Overall, I can't think of anyone to recommend this book to. I don't know if Krys was ever a cheerleader or went to high school, but she plays into all the major tropes regarding the two. I don't think it's a worthwhile read, and I can't believe they're making a sequel to this. I'm only giving it two stars because of the few places where I got involved in the plot and Krys momentarily made me care.

Favorite Quote: None.

Hello Lovelies!! Yes, once again, I didn't get my Top Ten Tuesday post up on a Tuesday, but I really wanted to share my choices, so here they are. (Hosted by The Broke and the Bookish )

My Top Ten Books I'd Give to Readers Who Have Never Read Graphic Novels

For readers who enjoy alternate readings of history and a little darkness:

For readers who enjoy superheroes and multiple generation storylines: 

For readers who enjoy story lines (with bonus humor!) that begin in separate places but merge:

For readers who enjoy more recent history through an individual's perspective:

For readers who enjoy unique (and a little bizarre) storylines:

For readers who enjoy sassy superheroes:

For readers who enjoy adventure with a side of fantasy:

For readers who value humor (with a dash of seriousness) but don't feel quite ready for the full-on graphic novel format:

For readers who enjoy unusual non-human main characters and adventures:

And for readers who want to read what's new and popular (to be honest, I haven't read this one quite yet, but I'm psyched for it!!!):

So what do you think lovelies?? Which of these have you read? Which graphic novels would you suggest to me??

Sunday, August 3, 2014

Hawkeye: My Life as a Weapon by Matt Fraction with David Aja and Javier Pulido is a delightful look into the world of one of the underrated Avengers. 

I get tired of hearing people talk about the characters from the Avengers movie and leaving Hawkeye (Clint Barton) for the last in the line of their favorite heroes. Clint is freaking awesome. It's not his fault that his screen time was minimal and that he was a minion for half of the movie.

My Life as a Weapon is a look at what Clint does outside of the Avengers. It's a wild and crazy life for someone with no "super skill" and normal human healing and strength. What amazes me--as usual when it comes to graphic novels and comics--is the amount of depth that can be shown between pictures and words. I feel like I just read enough for two or three movies/books, but it's a 136 page book.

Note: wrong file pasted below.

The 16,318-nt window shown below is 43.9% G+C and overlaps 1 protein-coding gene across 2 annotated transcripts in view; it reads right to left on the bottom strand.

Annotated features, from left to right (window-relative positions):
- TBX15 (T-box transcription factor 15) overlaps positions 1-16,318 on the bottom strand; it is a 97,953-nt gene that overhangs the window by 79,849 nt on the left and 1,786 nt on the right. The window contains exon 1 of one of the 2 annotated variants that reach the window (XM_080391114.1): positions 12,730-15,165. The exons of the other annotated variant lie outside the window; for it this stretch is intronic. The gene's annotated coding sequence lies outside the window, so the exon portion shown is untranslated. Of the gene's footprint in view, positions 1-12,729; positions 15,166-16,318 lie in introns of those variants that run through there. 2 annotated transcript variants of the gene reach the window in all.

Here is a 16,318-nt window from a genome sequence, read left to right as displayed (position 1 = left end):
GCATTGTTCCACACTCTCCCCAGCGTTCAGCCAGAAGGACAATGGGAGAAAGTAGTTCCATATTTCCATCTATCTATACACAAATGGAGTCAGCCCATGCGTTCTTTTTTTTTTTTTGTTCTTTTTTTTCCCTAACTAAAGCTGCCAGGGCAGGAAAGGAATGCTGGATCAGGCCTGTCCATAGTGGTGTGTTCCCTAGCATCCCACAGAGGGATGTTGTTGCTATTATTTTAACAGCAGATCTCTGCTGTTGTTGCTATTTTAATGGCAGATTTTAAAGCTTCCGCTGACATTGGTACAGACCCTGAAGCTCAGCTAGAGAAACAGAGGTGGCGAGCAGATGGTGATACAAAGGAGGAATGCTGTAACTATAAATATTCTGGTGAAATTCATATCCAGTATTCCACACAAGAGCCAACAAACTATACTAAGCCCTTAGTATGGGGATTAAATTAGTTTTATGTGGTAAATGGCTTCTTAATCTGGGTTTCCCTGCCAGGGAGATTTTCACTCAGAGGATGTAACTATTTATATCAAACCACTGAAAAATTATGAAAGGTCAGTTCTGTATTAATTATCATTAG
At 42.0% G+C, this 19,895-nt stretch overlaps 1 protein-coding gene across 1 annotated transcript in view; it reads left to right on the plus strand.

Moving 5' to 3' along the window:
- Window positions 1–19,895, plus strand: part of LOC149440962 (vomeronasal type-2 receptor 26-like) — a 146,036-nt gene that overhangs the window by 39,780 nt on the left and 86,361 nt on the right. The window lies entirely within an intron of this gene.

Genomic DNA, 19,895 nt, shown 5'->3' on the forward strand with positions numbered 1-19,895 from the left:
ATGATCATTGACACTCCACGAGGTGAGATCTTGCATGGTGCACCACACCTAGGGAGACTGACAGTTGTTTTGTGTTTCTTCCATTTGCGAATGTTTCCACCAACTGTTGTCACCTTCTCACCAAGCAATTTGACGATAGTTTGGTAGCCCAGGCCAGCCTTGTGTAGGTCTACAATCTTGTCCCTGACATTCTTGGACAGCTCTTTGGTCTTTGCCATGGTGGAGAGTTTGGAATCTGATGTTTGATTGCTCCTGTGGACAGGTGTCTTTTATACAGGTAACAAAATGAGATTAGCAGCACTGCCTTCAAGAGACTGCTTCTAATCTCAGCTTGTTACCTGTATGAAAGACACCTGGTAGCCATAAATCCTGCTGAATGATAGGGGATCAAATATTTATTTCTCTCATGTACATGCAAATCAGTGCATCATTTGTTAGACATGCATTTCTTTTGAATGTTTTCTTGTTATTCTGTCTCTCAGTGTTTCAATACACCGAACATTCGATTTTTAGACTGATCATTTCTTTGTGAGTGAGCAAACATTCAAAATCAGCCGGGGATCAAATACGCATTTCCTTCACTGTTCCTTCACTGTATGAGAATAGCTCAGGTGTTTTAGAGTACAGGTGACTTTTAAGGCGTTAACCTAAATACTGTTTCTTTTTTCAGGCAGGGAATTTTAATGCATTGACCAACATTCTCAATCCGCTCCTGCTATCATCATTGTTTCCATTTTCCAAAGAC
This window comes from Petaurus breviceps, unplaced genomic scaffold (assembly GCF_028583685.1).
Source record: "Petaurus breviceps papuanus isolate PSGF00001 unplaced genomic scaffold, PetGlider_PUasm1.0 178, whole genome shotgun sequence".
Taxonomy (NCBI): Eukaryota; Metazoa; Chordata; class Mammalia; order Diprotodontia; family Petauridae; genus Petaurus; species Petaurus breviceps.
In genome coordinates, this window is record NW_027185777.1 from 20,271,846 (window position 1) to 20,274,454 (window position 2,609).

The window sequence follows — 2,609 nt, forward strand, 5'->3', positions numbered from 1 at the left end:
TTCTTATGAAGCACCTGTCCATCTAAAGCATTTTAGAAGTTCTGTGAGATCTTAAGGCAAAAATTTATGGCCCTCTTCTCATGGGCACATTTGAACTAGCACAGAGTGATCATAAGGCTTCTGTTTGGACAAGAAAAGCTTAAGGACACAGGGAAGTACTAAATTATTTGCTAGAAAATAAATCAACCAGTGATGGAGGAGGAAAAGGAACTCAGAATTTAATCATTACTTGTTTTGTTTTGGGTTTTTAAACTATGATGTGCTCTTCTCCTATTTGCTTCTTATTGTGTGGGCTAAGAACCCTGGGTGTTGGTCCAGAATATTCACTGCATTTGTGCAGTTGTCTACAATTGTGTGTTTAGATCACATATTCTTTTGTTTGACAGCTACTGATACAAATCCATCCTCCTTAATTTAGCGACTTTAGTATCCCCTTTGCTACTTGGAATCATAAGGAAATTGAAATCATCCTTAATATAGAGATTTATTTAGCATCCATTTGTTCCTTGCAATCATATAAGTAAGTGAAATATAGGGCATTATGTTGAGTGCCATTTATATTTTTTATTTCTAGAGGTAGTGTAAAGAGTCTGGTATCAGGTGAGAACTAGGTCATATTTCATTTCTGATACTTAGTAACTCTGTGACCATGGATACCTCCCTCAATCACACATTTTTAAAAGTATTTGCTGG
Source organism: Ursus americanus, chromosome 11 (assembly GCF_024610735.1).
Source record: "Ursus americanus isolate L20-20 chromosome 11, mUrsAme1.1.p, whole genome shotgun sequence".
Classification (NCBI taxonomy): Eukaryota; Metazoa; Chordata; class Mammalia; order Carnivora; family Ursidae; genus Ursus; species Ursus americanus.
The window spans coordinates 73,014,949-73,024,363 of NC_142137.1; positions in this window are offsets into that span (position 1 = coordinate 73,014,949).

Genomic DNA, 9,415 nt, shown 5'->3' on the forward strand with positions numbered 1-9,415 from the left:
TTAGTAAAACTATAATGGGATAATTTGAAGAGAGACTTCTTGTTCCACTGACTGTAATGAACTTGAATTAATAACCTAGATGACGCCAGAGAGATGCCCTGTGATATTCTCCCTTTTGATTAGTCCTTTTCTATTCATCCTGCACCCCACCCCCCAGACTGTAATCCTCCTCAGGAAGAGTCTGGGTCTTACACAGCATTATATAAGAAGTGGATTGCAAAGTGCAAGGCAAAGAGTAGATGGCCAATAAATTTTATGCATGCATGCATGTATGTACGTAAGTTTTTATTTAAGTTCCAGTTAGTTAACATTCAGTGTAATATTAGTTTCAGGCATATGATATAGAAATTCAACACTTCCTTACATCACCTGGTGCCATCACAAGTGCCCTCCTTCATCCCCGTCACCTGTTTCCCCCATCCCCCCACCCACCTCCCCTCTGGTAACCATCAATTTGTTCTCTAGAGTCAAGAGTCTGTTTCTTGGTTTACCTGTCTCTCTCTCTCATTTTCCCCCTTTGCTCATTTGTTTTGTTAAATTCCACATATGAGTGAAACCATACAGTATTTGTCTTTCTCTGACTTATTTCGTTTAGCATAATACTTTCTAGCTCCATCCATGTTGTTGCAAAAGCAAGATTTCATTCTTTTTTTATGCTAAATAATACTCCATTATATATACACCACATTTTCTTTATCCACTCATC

I thought I could read this at my work and not have to buy it, but after I read the first two comics, I had to take this gem home with me.

My Life as a Weapon is perfect for people who love superheroes or heroes who are damaged.

Saturday, August 2, 2014

August - October 2014 Reading Challenge

Hi Guys!!

So my friend, Melissa, convinced me to join a young adult book reading group on Goodreads (Crazy for Young Adult Books). One of the things the group does is various reading challenges. I think I'm going to work on two.

The first is a challenge with 2014 releases that occurs between August - October. Here's the list of books I'm planning on reading:

1. Title that is four words long : Everything Leads to You

2. Author debut novel:

3. Girl on cover: The Winner's Curse

4. More than 4 colors on the cover : Like No Other

5. Standalone : Starbird Murphy and the World Outside

6. New To You Author : I'll Give You The Sun

7. Book under 300 pages : The Shadow Hero

8. Author's first name has the same amount of letters as your first name :

9. Cover you love :

10. Male author :

11. A book centered around traveling or a road trip : Royally Lost

12. Recommendation from a friend : Don't Look Back

13. Author you love : Isla and the Happily Ever After

14. Cover that is the color of your eyes : The Well's End

15. A book of your choice  :

(And to be honest, I went through and picked all these out at work, and then I left my list in my apron. So I'll be editing this to add in the 5 I can't remember.)

The other challenge is an alphabet based challenge.  For this one, I think I'm going to start at this point in the year, so I'll definitely be double-dipping between the two.

Have you ever done a reading challenge, lovelies? How'd it go? Let me know in the comments!

Shiver by Maggie Stiefvater was a bit of a let-down. 

Shiver is the first in the Wolves of Mercy Falls series. It's a dual narrative, switching perspective between Grace and Sam. Sam is a werewolf--but not your traditional werewolf. He can't switch back and forth at will. His change is forced by the cold. Grace is a human who has been in love with the wolves around her house since she was attacked as a child. An accident brings them together, and once they're together they're unwilling to let each other go.

I'm not sure why exactly Shiver didn't do it for me. I mean, I was promised werewolves, but that was a little lacking. The entire book is more about Grace and Sam's love for each other than the fact that there are werewolves. I mean, I was promised a love story, and I wasn't super enthusiastic about that either. It felt a little bit contrived. And it was based around a little bit of a hero-loving complex. 

Overall, I just felt a little underwhelmed by this book.